Genre: Platformer Developer: Santos Publisher: Sega Enterprises Players: 1 Released: 1991
It seems to be a current trend to mock early Genesis games and say how bad they were, despite the fact that, really, they were damn fine games. Altered Beast is one such example, and in a not-so-unexpected twist, Toki: Going Ape Spit is another.
The plot is charmingly simple: Toki and his girlfriend are out walking when an evil tyke kidnaps her and turns him into a monkey. Don’t you just hate it when that happens? Toki, naturally, is upset, so he gets his simian ass in gear and goes off to rescue his missus.
What this translates to in game terms is a pseudo-port of the classic platform arcade game (Editor’s note: The NES got the real port). Toki can walk, jump, and spit his way through several (I forget the exact number, but there are a fair few) levels on his quest, before reaching the big bad for a showdown. I know what you’re thinking, but what Toki lacks in originality, it makes up for in playability.
Toki’s main form of attack is spitting on his foes. Throughout the levels, he can collect different types of spit, such as three way spit, which inflict greater damage than the standard spit. Yes, this sounds very juvenile, but it makes perfect sense in the context of the game.
The graphics in this game are reminiscent of virtually any early Genesis game. The backgrounds are limited and the foregrounds are bland, although the characters themselves are surprisingly well animated. Toki moves painfully slowly in comparison to modern games (it’s like playing the original Tomb Raider right after playing Tomb Raider Chronicles), although within five minutes you have become accustomed to this and are so involved in the game that it doesn’t seem to matter anyway.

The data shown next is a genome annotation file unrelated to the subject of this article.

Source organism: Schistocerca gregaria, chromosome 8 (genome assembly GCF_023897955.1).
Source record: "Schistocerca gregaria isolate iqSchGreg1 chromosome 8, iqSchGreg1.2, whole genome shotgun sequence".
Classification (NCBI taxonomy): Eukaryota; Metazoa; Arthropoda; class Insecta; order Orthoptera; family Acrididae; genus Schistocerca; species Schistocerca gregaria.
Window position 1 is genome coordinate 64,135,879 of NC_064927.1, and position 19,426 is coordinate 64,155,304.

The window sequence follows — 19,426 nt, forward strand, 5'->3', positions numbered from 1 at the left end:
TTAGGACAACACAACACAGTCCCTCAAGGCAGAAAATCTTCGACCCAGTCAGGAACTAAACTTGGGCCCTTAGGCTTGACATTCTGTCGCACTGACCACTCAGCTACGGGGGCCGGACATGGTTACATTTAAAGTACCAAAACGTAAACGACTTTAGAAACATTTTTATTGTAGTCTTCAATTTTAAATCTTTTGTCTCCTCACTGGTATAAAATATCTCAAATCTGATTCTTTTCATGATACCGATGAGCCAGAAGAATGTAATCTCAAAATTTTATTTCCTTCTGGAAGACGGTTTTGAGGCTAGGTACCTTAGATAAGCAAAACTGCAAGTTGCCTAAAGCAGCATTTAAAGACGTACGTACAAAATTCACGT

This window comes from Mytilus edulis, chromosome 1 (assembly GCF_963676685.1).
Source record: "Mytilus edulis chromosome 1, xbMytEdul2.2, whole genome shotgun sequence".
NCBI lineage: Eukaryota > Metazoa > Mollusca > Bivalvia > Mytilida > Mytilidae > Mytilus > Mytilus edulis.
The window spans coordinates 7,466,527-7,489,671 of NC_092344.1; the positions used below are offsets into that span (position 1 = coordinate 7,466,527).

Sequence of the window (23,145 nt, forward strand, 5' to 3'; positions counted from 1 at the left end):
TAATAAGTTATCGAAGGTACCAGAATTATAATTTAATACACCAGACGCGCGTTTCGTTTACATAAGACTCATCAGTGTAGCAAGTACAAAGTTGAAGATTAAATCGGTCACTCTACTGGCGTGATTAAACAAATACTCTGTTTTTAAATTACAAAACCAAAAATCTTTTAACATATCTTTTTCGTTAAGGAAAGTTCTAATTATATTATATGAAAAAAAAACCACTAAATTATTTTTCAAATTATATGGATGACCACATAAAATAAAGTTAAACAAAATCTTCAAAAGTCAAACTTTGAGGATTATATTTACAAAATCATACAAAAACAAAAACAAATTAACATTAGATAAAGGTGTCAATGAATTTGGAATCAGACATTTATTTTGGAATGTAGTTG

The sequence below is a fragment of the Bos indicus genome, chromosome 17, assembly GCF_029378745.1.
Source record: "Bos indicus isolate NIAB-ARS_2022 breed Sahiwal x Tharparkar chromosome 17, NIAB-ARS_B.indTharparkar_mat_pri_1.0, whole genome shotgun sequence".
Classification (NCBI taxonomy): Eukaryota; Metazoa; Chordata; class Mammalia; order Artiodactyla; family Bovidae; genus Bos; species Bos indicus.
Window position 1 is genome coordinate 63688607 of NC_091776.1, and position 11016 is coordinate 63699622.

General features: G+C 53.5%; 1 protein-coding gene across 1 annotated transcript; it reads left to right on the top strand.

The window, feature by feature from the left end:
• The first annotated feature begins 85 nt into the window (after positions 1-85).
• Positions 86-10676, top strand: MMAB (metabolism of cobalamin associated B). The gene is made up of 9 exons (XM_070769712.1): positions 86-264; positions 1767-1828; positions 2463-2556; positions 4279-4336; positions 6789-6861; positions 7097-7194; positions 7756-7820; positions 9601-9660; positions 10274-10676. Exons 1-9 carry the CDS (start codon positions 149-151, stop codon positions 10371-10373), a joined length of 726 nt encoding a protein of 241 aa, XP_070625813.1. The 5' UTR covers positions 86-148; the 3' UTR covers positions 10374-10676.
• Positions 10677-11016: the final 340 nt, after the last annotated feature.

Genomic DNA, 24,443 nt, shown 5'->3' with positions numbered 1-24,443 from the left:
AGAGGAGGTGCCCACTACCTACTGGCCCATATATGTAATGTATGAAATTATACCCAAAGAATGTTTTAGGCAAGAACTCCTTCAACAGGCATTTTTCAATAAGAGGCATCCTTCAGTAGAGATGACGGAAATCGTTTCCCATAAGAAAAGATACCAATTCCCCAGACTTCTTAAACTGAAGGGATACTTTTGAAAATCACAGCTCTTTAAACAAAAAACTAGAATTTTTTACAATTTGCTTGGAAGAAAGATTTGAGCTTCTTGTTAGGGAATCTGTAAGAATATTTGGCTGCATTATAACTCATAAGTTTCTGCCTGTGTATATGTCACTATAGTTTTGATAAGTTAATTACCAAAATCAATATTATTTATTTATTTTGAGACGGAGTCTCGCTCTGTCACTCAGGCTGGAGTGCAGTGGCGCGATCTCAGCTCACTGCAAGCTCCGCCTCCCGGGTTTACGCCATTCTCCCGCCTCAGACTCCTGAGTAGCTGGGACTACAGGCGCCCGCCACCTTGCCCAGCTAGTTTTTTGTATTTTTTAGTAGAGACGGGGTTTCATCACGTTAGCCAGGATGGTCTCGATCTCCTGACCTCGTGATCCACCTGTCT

The levels contain few surprises: you have the left-to-right stages, the down-to-up stages, the up-to-down stages and the obligatory underwater stages, and it’s no surprise to find that the first stage is set in a jungle environment – what is it with platform games and starting somewhere green anyway? – but again, it doesn’t seem to matter while you’re playing the game as you get so involved.
The music is perfectly suited to the game, and several tunes are really quite memorable (I haven’t played the game for two or three months, but I decided to write this review after I found myself humming the stage one music this morning), although ultimately outclassed by later games on the Genesis.
That phrase pretty much sums up the Toki experience, actually. Toki is an under-appreciated gem that is still very enjoyable today, although ultimately outclassed by later offerings.
SCORE: 7 out of 10